- You were also responsible for the artwork, what concept(s) did you wish to express?
Khoa: Gargoyles and GODFLESH.

- The overall feeling in your sonic universe is one of emotional urgency. What themes do you feel more inclined to write and sing about?
Khoa: Postmodernism.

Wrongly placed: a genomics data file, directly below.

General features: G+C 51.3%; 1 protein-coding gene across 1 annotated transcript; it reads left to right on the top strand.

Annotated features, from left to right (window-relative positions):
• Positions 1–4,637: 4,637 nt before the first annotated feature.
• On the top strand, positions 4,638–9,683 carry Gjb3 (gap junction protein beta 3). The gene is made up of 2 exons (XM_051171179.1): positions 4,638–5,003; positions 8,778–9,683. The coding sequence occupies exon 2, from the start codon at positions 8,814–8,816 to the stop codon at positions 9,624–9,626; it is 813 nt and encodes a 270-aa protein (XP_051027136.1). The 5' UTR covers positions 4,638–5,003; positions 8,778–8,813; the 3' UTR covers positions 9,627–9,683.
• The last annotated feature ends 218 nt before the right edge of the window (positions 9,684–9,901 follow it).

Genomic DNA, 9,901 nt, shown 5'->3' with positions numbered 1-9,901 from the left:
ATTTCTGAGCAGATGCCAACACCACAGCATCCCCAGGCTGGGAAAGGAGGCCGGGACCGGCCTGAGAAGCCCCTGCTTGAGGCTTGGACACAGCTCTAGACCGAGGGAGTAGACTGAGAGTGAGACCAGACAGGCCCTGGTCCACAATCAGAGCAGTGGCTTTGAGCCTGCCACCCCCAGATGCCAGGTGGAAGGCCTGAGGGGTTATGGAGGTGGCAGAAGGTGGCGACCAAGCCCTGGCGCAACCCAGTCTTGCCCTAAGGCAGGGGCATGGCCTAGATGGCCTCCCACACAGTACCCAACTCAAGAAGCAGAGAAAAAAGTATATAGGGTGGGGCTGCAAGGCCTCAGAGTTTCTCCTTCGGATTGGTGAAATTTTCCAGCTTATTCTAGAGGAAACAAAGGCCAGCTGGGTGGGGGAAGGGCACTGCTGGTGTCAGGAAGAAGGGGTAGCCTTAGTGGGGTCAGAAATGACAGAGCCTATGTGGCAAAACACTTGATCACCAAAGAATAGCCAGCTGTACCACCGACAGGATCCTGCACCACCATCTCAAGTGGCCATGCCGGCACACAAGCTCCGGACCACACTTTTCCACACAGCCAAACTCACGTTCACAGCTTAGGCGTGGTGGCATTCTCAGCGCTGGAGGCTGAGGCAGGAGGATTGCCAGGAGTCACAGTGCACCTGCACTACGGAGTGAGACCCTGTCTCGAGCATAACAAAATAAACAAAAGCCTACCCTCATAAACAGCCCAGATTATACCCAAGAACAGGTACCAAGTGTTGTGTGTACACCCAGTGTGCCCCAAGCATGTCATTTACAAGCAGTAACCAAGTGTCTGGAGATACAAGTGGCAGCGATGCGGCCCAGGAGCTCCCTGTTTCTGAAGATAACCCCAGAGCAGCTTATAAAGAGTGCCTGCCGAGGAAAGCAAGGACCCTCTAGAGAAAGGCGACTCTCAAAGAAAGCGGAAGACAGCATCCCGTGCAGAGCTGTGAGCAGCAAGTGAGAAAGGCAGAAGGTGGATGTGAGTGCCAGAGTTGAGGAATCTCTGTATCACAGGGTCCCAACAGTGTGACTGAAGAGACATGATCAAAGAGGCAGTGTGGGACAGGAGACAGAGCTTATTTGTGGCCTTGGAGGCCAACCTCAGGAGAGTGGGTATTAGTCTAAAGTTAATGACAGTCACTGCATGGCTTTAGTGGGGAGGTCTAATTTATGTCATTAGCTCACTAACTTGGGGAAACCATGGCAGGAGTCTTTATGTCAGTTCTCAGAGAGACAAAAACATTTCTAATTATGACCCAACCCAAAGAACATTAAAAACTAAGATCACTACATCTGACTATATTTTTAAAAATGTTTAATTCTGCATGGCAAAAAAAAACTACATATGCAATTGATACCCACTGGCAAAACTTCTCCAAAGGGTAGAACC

Lulu: It’s… difficult to pin down. All of the band’s lyrics and approaches to their delivery are entirely inside Jarvis’ realm who holds these song’s intentions and meanings tightly bound to their heart. Therefore I can only speak from where Khoa and I are coming from. I agree with Khoa that a great deal of Postmodernist thought plays a heavy role in Ashbel – after all, having complimentary worldviews is certainly where we get along. It’s only natural that commonality and shared ground bleeds into our creative process. Musical inspiration often feels more potent and fluid when things are going wrong, knowing that our listeners are not alone in their suffering and that we’re all connected to ideas of shared trauma in a very personal way, resultant growth together, and intrinsic values very much reflected in the realm of ‘head’ music with ideas posed by the Frankfurt school of theory, Alain Badiou, etc. amongst many others. Going back to that initial spark though, within all projects/collaborations I consciously choose to involve myself in, it’s a persistent mining for understanding the incomprehensible beasts that are anxiety and Bad Shit which reflects in any troubled mind. I operate and create soundscapes within this minefield because it’s the only thing that made any sort of sense over the years in an intimate kind of way? Forever in pursuit of unexplainable existentials, a je ne sais quoi that I think any interesting art worth a fuck should at least try striving towards reaching.